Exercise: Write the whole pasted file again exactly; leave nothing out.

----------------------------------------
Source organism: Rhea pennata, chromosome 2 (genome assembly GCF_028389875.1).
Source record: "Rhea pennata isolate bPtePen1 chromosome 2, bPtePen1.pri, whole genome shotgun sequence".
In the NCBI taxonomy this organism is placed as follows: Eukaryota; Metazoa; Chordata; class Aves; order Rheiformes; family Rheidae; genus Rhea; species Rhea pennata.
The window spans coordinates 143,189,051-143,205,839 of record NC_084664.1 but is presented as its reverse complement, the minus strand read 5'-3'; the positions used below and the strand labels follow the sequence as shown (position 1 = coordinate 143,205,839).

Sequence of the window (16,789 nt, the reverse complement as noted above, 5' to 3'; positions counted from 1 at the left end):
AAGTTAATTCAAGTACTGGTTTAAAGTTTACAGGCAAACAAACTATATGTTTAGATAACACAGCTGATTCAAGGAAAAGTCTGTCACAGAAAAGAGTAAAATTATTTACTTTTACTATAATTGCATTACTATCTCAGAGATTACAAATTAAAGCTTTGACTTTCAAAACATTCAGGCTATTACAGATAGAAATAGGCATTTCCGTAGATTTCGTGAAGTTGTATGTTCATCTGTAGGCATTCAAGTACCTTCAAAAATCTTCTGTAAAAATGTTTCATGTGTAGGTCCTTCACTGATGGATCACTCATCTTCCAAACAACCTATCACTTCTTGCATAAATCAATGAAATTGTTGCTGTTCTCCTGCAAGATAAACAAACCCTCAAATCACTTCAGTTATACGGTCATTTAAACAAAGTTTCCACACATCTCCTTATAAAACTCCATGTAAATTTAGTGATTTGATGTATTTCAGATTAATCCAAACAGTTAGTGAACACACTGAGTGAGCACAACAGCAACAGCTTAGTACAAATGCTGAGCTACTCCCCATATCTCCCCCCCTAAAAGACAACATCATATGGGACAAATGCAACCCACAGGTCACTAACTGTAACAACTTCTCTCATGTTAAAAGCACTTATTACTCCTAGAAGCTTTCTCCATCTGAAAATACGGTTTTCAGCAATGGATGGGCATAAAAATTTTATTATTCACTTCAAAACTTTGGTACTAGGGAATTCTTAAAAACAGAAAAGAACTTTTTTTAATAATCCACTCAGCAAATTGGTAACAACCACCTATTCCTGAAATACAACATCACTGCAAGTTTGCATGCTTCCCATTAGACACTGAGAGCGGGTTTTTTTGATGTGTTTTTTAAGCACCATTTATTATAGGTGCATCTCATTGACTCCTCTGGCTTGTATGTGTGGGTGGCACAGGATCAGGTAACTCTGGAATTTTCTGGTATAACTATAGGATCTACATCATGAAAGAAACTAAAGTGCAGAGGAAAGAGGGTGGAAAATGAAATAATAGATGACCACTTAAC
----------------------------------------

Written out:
Source organism: Rhea pennata, chromosome 2 (genome assembly GCF_028389875.1).
Source record: "Rhea pennata isolate bPtePen1 chromosome 2, bPtePen1.pri, whole genome shotgun sequence".
In the NCBI taxonomy this organism is placed as follows: Eukaryota; Metazoa; Chordata; class Aves; order Rheiformes; family Rheidae; genus Rhea; species Rhea pennata.
The window spans coordinates 143,189,051-143,205,839 of record NC_084664.1 but is presented as its reverse complement, the minus strand read 5'-3'; the positions used below and the strand labels follow the sequence as shown (position 1 = coordinate 143,205,839).

Sequence of the window (16,789 nt, the reverse complement as noted above, 5' to 3'; positions counted from 1 at the left end):
AAGTTAATTCAAGTACTGGTTTAAAGTTTACAGGCAAACAAACTATATGTTTAGATAACACAGCTGATTCAAGGAAAAGTCTGTCACAGAAAAGAGTAAAATTATTTACTTTTACTATAATTGCATTACTATCTCAGAGATTACAAATTAAAGCTTTGACTTTCAAAACATTCAGGCTATTACAGATAGAAATAGGCATTTCCGTAGATTTCGTGAAGTTGTATGTTCATCTGTAGGCATTCAAGTACCTTCAAAAATCTTCTGTAAAAATGTTTCATGTGTAGGTCCTTCACTGATGGATCACTCATCTTCCAAACAACCTATCACTTCTTGCATAAATCAATGAAATTGTTGCTGTTCTCCTGCAAGATAAACAAACCCTCAAATCACTTCAGTTATACGGTCATTTAAACAAAGTTTCCACACATCTCCTTATAAAACTCCATGTAAATTTAGTGATTTGATGTATTTCAGATTAATCCAAACAGTTAGTGAACACACTGAGTGAGCACAACAGCAACAGCTTAGTACAAATGCTGAGCTACTCCCCATATCTCCCCCCCTAAAAGACAACATCATATGGGACAAATGCAACCCACAGGTCACTAACTGTAACAACTTCTCTCATGTTAAAAGCACTTATTACTCCTAGAAGCTTTCTCCATCTGAAAATACGGTTTTCAGCAATGGATGGGCATAAAAATTTTATTATTCACTTCAAAACTTTGGTACTAGGGAATTCTTAAAAACAGAAAAGAACTTTTTTTAATAATCCACTCAGCAAATTGGTAACAACCACCTATTCCTGAAATACAACATCACTGCAAGTTTGCATGCTTCCCATTAGACACTGAGAGCGGGTTTTTTTGATGTGTTTTTTAAGCACCATTTATTATAGGTGCATCTCATTGACTCCTCTGGCTTGTATGTGTGGGTGGCACAGGATCAGGTAACTCTGGAATTTTCTGGTATAACTATAGGATCTACATCATGAAAGAAACTAAAGTGCAGAGGAAAGAGGGTGGAAAATGAAATAATAGATGACCACTTAAC